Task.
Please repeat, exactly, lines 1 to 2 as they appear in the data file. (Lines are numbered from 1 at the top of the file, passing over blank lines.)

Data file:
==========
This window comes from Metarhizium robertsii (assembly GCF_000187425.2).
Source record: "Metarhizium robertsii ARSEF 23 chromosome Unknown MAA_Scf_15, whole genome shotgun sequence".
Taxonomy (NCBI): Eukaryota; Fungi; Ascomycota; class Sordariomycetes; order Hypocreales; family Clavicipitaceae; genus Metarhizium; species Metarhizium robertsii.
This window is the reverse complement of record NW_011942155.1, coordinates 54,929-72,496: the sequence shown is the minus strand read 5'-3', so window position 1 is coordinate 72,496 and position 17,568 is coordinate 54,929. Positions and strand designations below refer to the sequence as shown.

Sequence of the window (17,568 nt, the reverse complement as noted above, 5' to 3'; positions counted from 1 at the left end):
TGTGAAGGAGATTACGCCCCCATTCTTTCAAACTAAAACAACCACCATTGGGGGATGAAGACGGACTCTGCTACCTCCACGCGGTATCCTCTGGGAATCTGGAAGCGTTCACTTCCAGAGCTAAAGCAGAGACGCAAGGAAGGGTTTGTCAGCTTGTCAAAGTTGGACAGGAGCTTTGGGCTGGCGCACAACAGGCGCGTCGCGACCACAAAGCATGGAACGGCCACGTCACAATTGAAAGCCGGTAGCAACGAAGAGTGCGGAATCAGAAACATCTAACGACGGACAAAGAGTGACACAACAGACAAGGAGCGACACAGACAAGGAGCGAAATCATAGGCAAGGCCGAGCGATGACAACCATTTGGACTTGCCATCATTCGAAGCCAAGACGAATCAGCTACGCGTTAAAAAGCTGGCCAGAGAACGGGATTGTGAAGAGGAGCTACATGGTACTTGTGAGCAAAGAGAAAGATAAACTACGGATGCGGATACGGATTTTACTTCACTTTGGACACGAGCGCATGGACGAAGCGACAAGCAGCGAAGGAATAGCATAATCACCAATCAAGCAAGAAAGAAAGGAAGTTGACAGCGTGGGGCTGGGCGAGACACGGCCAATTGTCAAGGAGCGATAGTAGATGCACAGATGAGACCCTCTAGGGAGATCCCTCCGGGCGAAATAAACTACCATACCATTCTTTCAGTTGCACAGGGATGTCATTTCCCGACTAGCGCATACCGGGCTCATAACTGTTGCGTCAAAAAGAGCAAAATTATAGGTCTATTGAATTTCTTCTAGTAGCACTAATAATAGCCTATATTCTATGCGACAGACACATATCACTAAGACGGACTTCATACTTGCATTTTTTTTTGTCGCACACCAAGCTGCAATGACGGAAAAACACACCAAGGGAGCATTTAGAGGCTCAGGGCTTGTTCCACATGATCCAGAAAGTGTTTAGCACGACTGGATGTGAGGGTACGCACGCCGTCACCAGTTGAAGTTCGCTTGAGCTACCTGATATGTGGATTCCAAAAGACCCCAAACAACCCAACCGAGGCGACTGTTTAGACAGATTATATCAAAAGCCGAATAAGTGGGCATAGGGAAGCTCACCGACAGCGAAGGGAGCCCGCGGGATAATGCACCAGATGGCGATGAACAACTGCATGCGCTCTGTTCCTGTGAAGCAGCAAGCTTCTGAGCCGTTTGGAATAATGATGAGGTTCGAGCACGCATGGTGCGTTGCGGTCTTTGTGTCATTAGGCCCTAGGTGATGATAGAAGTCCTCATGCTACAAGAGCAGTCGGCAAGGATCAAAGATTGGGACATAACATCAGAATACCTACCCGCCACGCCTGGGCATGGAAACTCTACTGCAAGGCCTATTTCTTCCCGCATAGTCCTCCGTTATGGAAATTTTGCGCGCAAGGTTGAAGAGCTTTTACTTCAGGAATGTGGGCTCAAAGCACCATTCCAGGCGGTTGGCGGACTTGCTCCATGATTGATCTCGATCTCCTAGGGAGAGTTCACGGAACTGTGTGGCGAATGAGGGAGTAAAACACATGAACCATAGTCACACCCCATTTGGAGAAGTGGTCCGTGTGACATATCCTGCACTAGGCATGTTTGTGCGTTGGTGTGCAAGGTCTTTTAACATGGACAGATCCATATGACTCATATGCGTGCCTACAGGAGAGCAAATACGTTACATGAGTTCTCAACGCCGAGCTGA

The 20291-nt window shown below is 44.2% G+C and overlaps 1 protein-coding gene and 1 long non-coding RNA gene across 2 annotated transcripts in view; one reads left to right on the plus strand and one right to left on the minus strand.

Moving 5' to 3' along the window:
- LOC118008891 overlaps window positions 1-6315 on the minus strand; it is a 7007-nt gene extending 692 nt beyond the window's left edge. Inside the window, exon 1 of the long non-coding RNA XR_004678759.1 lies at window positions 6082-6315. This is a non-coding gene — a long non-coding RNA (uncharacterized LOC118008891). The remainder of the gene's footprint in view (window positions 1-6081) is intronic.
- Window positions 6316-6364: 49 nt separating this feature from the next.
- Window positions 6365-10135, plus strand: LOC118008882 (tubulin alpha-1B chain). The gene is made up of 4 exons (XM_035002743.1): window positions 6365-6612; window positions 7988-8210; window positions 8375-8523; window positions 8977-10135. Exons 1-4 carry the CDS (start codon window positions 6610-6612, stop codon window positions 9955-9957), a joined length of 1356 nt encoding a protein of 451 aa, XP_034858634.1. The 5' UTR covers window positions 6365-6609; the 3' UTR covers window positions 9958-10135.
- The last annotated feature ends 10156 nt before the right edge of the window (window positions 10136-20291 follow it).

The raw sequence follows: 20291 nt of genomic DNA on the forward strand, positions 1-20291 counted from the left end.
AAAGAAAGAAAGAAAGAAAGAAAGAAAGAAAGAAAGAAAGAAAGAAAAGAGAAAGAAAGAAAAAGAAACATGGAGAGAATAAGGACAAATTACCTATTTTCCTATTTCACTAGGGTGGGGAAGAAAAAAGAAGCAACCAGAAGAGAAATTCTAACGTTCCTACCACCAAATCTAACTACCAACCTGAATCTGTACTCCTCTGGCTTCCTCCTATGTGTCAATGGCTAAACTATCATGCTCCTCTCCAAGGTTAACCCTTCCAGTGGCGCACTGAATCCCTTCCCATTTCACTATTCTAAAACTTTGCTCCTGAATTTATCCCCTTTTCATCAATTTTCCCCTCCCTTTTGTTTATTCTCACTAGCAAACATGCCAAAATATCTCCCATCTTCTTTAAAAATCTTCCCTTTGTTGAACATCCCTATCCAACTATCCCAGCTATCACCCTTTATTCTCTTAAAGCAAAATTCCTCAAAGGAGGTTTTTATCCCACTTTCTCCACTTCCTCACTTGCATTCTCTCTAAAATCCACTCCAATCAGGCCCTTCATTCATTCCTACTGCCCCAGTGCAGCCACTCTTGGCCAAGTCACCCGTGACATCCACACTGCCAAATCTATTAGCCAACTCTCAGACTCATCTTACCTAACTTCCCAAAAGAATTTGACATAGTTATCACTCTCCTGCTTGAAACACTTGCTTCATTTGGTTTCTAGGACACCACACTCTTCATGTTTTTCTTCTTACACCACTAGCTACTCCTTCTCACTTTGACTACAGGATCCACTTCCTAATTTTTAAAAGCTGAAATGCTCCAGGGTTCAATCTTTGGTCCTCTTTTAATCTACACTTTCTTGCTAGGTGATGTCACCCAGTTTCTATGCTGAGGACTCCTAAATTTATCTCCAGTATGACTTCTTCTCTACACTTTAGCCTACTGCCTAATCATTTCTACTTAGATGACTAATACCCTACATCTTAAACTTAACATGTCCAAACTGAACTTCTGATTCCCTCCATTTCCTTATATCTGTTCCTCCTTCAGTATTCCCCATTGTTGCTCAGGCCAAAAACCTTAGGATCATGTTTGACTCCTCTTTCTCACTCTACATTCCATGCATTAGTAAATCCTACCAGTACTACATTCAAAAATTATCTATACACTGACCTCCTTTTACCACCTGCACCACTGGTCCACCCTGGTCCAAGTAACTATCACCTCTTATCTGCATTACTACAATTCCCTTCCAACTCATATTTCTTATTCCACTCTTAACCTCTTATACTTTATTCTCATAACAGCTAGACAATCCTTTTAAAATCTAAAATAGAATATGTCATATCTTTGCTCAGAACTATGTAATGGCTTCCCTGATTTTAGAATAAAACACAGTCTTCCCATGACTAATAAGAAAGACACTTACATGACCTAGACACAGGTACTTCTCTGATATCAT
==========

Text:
This window comes from Metarhizium robertsii (assembly GCF_000187425.2).
Source record: "Metarhizium robertsii ARSEF 23 chromosome Unknown MAA_Scf_15, whole genome shotgun sequence".